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Tod Sloan

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Todsloan

Tod Aloysius Martin Sloan (born November 30, 1927, in Vinton, Quebec, Canada) is a retired Canadian ice hockey forward.

Sloan started his National Hockey League career with the Toronto Maple Leafs in 1948. He would also play for the Chicago Black Hawks. He would retire after the 1961 season. He won three Stanley Cups in his career, two with Toronto in 1949 and 1951, and one with Chicago in 1961. In 1949 with Toronto, Sloan only played 29 regular-season games and did not play in the playoffs. His name was left off the Stanley Cup, but he was included on the 1949 Maple Leaf team winning picture.

Known as a tough forward who could give and take a check with the best of them, Tod Sloan began his junior career in the Ontario Hockey Association with the St. Michaels Majors in 1944 where he helped lead the team to the Memorial Cup in his first two seasons. The 1945-46 season saw him lead the league in goals, assists, and points.

He moved up to the American Hockey League the next year (1946-47) with the Pittsburgh Hornets.

The Toronto Maple Leafs called him up the next year, but Sloan played only one game for the Leafs in 1947-48, returning to Pittsburgh after. The next season, he appeared in 29 games in Toronto but spent most of it with the Hornets. The 1949-50 season was spent entirely in the AHL with the Cleveland Barons and saw him lead the playoffs in goals and points.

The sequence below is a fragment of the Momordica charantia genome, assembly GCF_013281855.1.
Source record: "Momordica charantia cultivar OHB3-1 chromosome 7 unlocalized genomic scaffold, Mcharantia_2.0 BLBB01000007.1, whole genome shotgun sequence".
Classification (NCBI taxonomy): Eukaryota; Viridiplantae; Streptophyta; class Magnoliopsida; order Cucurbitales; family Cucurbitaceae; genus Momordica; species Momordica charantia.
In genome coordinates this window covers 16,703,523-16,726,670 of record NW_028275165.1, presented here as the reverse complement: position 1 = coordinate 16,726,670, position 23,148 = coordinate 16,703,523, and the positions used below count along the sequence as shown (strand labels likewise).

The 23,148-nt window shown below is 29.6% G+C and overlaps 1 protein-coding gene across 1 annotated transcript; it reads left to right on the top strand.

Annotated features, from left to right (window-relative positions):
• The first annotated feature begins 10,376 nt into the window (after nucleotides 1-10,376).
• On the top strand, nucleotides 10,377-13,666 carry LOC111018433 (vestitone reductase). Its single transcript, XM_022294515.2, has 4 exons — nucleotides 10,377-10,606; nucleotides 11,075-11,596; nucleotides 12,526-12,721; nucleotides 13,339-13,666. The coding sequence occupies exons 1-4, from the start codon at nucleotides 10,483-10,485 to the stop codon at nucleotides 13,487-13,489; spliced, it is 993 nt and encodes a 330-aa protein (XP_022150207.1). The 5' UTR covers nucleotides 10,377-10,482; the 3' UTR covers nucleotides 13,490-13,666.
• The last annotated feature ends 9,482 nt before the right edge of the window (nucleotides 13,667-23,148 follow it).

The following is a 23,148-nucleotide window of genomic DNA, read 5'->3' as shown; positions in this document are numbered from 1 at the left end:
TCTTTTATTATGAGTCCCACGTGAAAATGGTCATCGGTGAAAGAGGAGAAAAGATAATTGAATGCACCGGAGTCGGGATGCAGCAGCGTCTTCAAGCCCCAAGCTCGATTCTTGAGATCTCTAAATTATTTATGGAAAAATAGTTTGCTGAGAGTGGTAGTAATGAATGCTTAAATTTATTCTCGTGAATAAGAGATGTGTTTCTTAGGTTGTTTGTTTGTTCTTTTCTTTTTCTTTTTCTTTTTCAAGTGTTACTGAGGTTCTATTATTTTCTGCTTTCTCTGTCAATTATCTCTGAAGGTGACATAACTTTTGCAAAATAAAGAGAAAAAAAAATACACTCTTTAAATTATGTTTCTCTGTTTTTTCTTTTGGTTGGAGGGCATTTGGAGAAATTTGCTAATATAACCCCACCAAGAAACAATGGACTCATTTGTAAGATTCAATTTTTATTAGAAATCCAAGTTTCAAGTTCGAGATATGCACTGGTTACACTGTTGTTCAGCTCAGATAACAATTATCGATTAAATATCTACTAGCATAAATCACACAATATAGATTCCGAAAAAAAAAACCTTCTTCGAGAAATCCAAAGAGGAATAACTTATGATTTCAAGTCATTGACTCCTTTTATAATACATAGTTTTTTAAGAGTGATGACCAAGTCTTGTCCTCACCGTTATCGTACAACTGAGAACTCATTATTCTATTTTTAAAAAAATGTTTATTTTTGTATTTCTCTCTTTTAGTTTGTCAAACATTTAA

It was on his third try to crack the Leafs' lineup in 1950-51 that he succeeded. In his rookie year, Sloan played in his first All-Star Game and saw his first action in the Stanley Cup playoffs. He scored a huge goal for the Leafs in game five of the finals against the Montreal Canadiens. It was the third period, with the Leafs down by a goal, when Sloan scored the tying marker with 32 seconds left, setting up the overtime heroics of Bill Barilko and giving the Leafs the Cup, Sloan's first.

In 1957, Sloan and other players attempted to create a players association, only to be punished by the Leafs who traded him to the Chicago Blackhawks for cash in 1958. After three seasons with the Hawks, he won his second Stanley Cup in 1961 and then left the NHL.

He played in the Senior OHA for one year and represented Canada at the 1962 World Championships playing for the Galt Terriers. He retired that same year.


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